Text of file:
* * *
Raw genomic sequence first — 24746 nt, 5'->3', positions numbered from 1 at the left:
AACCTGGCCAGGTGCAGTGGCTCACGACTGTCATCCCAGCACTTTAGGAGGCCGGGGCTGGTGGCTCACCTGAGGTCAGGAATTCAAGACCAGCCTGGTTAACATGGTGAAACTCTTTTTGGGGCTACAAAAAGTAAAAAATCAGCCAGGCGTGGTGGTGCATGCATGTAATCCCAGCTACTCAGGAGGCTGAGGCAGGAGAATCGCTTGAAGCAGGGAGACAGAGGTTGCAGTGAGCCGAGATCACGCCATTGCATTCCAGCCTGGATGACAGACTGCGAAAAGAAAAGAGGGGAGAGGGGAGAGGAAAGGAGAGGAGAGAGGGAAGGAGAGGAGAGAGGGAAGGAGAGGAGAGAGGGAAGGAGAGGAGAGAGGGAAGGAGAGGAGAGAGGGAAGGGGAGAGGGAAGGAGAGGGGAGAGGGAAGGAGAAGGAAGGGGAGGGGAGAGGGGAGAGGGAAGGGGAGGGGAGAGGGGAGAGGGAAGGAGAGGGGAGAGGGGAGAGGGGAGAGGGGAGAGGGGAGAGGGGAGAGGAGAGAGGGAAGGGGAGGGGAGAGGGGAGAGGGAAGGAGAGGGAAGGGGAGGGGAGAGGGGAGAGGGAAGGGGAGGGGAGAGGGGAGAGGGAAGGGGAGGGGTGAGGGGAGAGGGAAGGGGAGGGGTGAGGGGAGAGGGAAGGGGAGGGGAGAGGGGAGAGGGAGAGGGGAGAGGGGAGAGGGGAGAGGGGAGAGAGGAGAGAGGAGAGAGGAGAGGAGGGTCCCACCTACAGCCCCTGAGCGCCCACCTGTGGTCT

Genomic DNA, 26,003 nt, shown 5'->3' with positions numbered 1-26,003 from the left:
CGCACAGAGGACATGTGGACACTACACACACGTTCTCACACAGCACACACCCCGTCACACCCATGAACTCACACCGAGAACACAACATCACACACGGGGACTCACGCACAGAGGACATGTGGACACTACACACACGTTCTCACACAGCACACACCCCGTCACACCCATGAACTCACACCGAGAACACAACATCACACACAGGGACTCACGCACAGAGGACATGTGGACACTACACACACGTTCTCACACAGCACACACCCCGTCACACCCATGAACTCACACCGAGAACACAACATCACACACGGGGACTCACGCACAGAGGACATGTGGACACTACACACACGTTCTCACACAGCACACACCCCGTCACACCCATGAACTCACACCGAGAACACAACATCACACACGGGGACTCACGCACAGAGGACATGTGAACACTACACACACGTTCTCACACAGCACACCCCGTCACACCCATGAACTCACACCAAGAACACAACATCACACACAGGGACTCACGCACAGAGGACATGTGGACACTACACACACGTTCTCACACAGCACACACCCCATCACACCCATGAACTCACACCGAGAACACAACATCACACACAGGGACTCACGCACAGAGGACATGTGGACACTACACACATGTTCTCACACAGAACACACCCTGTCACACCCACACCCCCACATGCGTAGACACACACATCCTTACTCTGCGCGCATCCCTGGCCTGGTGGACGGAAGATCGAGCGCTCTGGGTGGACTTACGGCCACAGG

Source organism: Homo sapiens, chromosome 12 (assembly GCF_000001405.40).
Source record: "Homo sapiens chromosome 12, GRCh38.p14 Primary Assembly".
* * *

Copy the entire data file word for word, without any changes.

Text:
Raw genomic sequence first — 24746 nt, 5'->3', positions numbered from 1 at the left:
AACCTGGCCAGGTGCAGTGGCTCACGACTGTCATCCCAGCACTTTAGGAGGCCGGGGCTGGTGGCTCACCTGAGGTCAGGAATTCAAGACCAGCCTGGTTAACATGGTGAAACTCTTTTTGGGGCTACAAAAAGTAAAAAATCAGCCAGGCGTGGTGGTGCATGCATGTAATCCCAGCTACTCAGGAGGCTGAGGCAGGAGAATCGCTTGAAGCAGGGAGACAGAGGTTGCAGTGAGCCGAGATCACGCCATTGCATTCCAGCCTGGATGACAGACTGCGAAAAGAAAAGAGGGGAGAGGGGAGAGGAAAGGAGAGGAGAGAGGGAAGGAGAGGAGAGAGGGAAGGAGAGGAGAGAGGGAAGGAGAGGAGAGAGGGAAGGAGAGGAGAGAGGGAAGGGGAGAGGGAAGGAGAGGGGAGAGGGAAGGAGAAGGAAGGGGAGGGGAGAGGGGAGAGGGAAGGGGAGGGGAGAGGGGAGAGGGAAGGAGAGGGGAGAGGGGAGAGGGGAGAGGGGAGAGGGGAGAGGGGAGAGGAGAGAGGGAAGGGGAGGGGAGAGGGGAGAGGGAAGGAGAGGGAAGGGGAGGGGAGAGGGGAGAGGGAAGGGGAGGGGAGAGGGGAGAGGGAAGGGGAGGGGTGAGGGGAGAGGGAAGGGGAGGGGTGAGGGGAGAGGGAAGGGGAGGGGAGAGGGGAGAGGGAGAGGGGAGAGGGGAGAGGGGAGAGGGGAGAGAGGAGAGAGGAGAGAGGAGAGGAGGGTCCCACCTACAGCCCCTGAGCGCCCACCTGTGGTCT

Genomic DNA, 26,003 nt, shown 5'->3' with positions numbered 1-26,003 from the left:
CGCACAGAGGACATGTGGACACTACACACACGTTCTCACACAGCACACACCCCGTCACACCCATGAACTCACACCGAGAACACAACATCACACACGGGGACTCACGCACAGAGGACATGTGGACACTACACACACGTTCTCACACAGCACACACCCCGTCACACCCATGAACTCACACCGAGAACACAACATCACACACAGGGACTCACGCACAGAGGACATGTGGACACTACACACACGTTCTCACACAGCACACACCCCGTCACACCCATGAACTCACACCGAGAACACAACATCACACACGGGGACTCACGCACAGAGGACATGTGGACACTACACACACGTTCTCACACAGCACACACCCCGTCACACCCATGAACTCACACCGAGAACACAACATCACACACGGGGACTCACGCACAGAGGACATGTGAACACTACACACACGTTCTCACACAGCACACCCCGTCACACCCATGAACTCACACCAAGAACACAACATCACACACAGGGACTCACGCACAGAGGACATGTGGACACTACACACACGTTCTCACACAGCACACACCCCATCACACCCATGAACTCACACCGAGAACACAACATCACACACAGGGACTCACGCACAGAGGACATGTGGACACTACACACATGTTCTCACACAGAACACACCCTGTCACACCCACACCCCCACATGCGTAGACACACACATCCTTACTCTGCGCGCATCCCTGGCCTGGTGGACGGAAGATCGAGCGCTCTGGGTGGACTTACGGCCACAGG

Source organism: Homo sapiens, chromosome 12 (assembly GCF_000001405.40).
Source record: "Homo sapiens chromosome 12, GRCh38.p14 Primary Assembly".